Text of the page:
Kira Bourret

Driven by passion: A Virginia Tech student strives to achieve future goal of entering medical field 

girl in lab
Kira Bourret in the Dean lab. Photo by Rachel Prill.

On a cool February afternoon, the sunlight streamed through the windows in the Fralin Life Science Institute. I sat at a cozy, circular table with Kira Bourret, a sophomore majoring in biochemistry in the College of Science. At first glance, I thought this would be an ordinary interview. I glanced down at my sheet of questions as she waited attentively. When the first question finally rolled off my tongue, her eyes lit up, and a great story unfolded.

“Ever since I was little, I loved learning how stuff works,” Bourret explained. A wide smile crossed her face as she recalled her childhood science experiments: “My dad and I would always do fun experiments together—from doing the classic exploding Coke by putting Mentos inside, to growing our own rock candy, to even building a car programmed to maneuver around a bucket on its own for a science competition in 8th grade.” That was only the beginning.

In high school, Bourret took many different science-related courses. One of her favorite projects was in a biology class, where she dissected a fetal pig. The thought of slicing open a dead pig and examining its internal organs would make most people want to throw up, but it was the complete opposite for Bourret. She explained enthusiastically, “I thought it was so cool to see everything they talked about [in textbooks]. Like ‘Oh this is the brain!’ I just thought it was cool!”

With a special interest in medical science, she took initiative and applied for an internship at Hartford Hospital in Hartford, Connecticut. She spent two summers shadowing doctors on the cardiology floor. Bourret distinctly remembered doctors telling her how difficult yet rewarding it was to be a doctor. They put it simply, “Don’t do it if you don’t love it—but if you love it, do it.” That sparked a great drive within her to achieve her goal of becoming a doctor.

After graduating high school, Bourret moved all the way from Suffield, Connecticut to Ashburn, Virginia. Going into college at Virginia Tech, she started out as a biology major. However, she quickly changed her mind after taking a chemistry course and realizing that biochemistry was the perfect fit. She immediately made the decision to switch majors.

Wanting to learn more about medical science, the summer following her freshman year, Bourret interned at MedStar Union Memorial Hospital in Baltimore, Maryland. She shadowed a doctor who worked in the ER, a high-pressure environment where doctors must be ready to treat a wide range of issues at a moment’s notice. Most of us would cave under that kind of stress, but Bourret thrived in it.

“I loved the fast pace,” said Bourret. “I’m the kind person that needs to be doing something at all times, so I like that they are on their feet. They get to see a lot of different kinds of things and get to help a lot of different kinds of people.”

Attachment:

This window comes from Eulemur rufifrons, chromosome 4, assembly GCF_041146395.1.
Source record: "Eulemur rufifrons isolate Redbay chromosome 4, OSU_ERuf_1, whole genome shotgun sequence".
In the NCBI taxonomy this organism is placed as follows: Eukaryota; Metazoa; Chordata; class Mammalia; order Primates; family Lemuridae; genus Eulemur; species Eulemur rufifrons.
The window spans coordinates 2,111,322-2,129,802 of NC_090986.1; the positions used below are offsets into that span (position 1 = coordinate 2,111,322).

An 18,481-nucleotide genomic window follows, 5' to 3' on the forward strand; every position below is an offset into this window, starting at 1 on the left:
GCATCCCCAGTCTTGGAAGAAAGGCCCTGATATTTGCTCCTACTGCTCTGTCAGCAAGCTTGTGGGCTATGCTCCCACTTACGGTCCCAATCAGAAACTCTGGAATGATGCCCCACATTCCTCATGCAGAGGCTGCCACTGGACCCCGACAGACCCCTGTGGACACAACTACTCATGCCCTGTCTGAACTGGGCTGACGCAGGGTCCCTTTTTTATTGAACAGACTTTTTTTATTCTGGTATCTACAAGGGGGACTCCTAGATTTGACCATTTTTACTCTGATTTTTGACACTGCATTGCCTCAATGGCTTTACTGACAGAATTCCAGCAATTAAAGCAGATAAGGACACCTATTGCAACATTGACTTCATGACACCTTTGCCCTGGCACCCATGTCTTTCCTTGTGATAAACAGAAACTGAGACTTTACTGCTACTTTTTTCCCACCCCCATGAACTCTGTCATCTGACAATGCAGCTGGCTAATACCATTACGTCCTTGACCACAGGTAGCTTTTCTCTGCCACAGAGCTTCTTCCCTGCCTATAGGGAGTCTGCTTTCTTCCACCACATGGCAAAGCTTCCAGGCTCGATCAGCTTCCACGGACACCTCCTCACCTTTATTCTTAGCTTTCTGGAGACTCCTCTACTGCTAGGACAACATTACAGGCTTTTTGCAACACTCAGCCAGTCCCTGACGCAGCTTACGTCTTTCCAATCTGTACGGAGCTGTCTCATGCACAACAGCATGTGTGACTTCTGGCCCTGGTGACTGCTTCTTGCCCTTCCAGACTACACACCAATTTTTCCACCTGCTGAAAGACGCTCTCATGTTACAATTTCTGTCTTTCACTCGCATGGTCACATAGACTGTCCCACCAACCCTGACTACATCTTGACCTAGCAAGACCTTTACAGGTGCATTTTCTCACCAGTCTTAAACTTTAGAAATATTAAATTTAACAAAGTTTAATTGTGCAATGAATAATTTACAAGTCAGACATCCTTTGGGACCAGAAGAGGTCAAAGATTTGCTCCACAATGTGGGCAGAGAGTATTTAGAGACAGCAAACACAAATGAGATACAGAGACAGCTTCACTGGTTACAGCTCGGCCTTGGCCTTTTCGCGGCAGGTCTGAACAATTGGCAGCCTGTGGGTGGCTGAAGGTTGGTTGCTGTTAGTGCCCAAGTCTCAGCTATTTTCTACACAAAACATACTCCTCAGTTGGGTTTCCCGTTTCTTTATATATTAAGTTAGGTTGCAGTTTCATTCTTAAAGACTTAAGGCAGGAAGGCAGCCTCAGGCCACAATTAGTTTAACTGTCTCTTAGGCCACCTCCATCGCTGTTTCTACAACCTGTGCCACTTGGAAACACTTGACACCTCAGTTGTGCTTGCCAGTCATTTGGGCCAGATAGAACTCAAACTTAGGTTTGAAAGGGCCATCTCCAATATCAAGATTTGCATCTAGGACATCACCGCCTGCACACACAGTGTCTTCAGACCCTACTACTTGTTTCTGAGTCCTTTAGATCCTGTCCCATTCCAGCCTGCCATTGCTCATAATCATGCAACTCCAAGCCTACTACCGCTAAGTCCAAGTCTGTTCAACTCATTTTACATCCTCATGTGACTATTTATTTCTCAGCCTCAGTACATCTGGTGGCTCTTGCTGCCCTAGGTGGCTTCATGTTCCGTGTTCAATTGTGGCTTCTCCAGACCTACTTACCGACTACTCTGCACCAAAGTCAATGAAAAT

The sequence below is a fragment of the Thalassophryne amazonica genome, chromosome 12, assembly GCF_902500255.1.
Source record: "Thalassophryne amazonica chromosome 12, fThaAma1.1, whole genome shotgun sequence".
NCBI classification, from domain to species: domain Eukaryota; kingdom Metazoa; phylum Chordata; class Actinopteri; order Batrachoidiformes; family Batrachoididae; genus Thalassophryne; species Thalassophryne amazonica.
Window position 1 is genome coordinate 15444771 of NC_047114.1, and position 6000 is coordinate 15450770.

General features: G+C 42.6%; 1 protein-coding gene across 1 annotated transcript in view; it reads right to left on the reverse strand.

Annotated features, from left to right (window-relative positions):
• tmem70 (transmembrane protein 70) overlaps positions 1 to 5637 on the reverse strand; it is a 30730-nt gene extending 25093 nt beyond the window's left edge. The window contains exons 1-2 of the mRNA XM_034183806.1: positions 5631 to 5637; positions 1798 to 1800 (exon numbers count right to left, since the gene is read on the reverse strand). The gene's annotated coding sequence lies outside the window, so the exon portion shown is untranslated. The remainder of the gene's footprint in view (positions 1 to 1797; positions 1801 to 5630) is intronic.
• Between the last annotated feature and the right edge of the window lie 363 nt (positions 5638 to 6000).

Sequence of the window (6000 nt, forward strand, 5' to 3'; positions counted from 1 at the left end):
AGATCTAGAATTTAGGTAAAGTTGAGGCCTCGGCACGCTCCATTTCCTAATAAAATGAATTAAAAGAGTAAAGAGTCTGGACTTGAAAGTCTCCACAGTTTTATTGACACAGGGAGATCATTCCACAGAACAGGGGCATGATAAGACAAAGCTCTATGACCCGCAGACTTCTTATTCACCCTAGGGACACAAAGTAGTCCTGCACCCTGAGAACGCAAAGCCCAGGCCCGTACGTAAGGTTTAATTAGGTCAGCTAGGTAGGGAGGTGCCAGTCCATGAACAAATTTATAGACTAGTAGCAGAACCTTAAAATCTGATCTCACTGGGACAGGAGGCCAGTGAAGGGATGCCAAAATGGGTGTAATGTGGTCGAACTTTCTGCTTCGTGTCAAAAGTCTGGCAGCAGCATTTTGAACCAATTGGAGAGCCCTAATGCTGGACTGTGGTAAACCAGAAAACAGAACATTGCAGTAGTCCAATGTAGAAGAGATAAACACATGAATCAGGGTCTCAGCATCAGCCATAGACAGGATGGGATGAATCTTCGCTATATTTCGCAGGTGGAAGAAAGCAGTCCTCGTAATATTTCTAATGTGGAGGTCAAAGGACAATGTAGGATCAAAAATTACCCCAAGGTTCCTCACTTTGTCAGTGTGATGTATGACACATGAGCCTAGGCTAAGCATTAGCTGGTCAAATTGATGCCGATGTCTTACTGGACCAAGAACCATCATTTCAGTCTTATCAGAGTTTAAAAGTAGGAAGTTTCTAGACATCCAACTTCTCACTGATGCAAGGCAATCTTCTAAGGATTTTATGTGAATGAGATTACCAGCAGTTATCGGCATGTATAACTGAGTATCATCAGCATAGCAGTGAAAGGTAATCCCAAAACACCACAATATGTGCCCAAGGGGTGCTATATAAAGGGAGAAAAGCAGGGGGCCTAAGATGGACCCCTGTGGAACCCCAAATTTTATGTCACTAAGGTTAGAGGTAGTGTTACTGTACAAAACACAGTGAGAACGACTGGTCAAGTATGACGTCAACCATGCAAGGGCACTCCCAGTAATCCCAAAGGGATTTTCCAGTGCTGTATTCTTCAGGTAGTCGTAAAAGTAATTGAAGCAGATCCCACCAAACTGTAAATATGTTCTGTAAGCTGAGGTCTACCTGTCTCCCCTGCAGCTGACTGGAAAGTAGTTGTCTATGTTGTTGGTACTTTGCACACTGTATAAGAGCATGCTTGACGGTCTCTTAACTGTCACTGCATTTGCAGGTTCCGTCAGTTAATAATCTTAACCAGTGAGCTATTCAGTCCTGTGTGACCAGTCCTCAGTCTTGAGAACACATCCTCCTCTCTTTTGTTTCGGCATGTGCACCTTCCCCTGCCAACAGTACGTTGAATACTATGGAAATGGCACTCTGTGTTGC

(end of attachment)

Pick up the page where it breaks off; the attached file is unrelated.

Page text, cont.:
She even got to see doctors perform a spinal tap, a procedure where doctors insert a needle into the lower back to remove a sample of spinal fluid. This was an unbelievable experience, yet she was eager to do more.

Kira as a kid.
Kira at five years old in 2002. Courtesy Kira's parents.

This year, when Bourret got an email about undergraduate research, she jumped at the chance and applied for the position. She now works as an undergraduate research assistant for Dennis Dean, University Distinguished Professor of biochemistry and director of the Fralin Life Science Institute, to help create self-nitrogen fixing plants.

Never having done research before, this was a new experience for Bourret.

“It was a learning process,” she recalled. “At first, I didn’t realize how much they would have me be doing, but I came in and they taught me some stuff, and they slowly were like ‘Ok, just do it. Here’s this, and figure it out.’ It is cool to see them teaching me. Now I come in and I just know what I am doing."

Valerie Cash, senior lab specialist at the Fralin Life Science Institute, commented, “I was impressed by Kira’s quick grasp of new techniques as she worked in the lab. She has ‘good hands’ in the lab, which means she can do the experimental work, and we can trust her results to be accurate. On top of that, she was willing to do anything to help out and always with a smile on her face.”

A lot of Bourret’s current research is about "seeing what works and what doesn't work and going through a process to figure out a solution. It also involves learning and understanding how and why something works the way it does, and not just what it does.”

These skills are helping to prepare her for the medical field, where doctors need to be able to figure out how and why things work the way they do. As a doctor, she will need to know how the body works and how small changes can have different physiological effects on a person.

Bourret’s story is not even close to being over. Although she has a few more years until graduation, she has big plans for her future. Kira wants to go to medical school and pursue a career in anesthesiology or emergency medicine. With her passion for learning and medical science, the sky is the limit!

Article written by Rachel Prill while taking ENGL 4842: Science Writing in Spring 2017 as part of a collaboration between Fralin and the Department of English at Virginia Tech.